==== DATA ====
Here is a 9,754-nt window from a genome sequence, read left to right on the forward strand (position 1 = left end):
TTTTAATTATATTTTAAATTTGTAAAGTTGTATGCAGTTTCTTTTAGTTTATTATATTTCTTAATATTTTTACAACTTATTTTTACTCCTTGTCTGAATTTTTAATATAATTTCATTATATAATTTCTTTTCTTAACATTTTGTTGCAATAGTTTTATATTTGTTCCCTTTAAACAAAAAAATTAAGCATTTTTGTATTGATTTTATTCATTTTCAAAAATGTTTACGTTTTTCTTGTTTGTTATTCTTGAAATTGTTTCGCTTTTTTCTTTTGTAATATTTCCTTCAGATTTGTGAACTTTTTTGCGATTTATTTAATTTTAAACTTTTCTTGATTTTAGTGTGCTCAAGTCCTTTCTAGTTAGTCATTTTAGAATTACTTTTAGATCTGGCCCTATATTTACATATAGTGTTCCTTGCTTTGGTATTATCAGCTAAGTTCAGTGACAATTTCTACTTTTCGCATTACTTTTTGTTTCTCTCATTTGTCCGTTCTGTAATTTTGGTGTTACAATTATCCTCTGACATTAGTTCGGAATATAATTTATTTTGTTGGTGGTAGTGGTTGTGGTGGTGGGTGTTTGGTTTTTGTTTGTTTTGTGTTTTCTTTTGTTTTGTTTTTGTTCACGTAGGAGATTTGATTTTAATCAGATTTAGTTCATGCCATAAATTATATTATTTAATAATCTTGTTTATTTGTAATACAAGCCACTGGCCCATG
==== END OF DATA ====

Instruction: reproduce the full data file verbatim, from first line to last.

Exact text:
Here is a 9,754-nt window from a genome sequence, read left to right on the forward strand (position 1 = left end):
TTTTAATTATATTTTAAATTTGTAAAGTTGTATGCAGTTTCTTTTAGTTTATTATATTTCTTAATATTTTTACAACTTATTTTTACTCCTTGTCTGAATTTTTAATATAATTTCATTATATAATTTCTTTTCTTAACATTTTGTTGCAATAGTTTTATATTTGTTCCCTTTAAACAAAAAAATTAAGCATTTTTGTATTGATTTTATTCATTTTCAAAAATGTTTACGTTTTTCTTGTTTGTTATTCTTGAAATTGTTTCGCTTTTTTCTTTTGTAATATTTCCTTCAGATTTGTGAACTTTTTTGCGATTTATTTAATTTTAAACTTTTCTTGATTTTAGTGTGCTCAAGTCCTTTCTAGTTAGTCATTTTAGAATTACTTTTAGATCTGGCCCTATATTTACATATAGTGTTCCTTGCTTTGGTATTATCAGCTAAGTTCAGTGACAATTTCTACTTTTCGCATTACTTTTTGTTTCTCTCATTTGTCCGTTCTGTAATTTTGGTGTTACAATTATCCTCTGACATTAGTTCGGAATATAATTTATTTTGTTGGTGGTAGTGGTTGTGGTGGTGGGTGTTTGGTTTTTGTTTGTTTTGTGTTTTCTTTTGTTTTGTTTTTGTTCACGTAGGAGATTTGATTTTAATCAGATTTAGTTCATGCCATAAATTATATTATTTAATAATCTTGTTTATTTGTAATACAAGCCACTGGCCCATG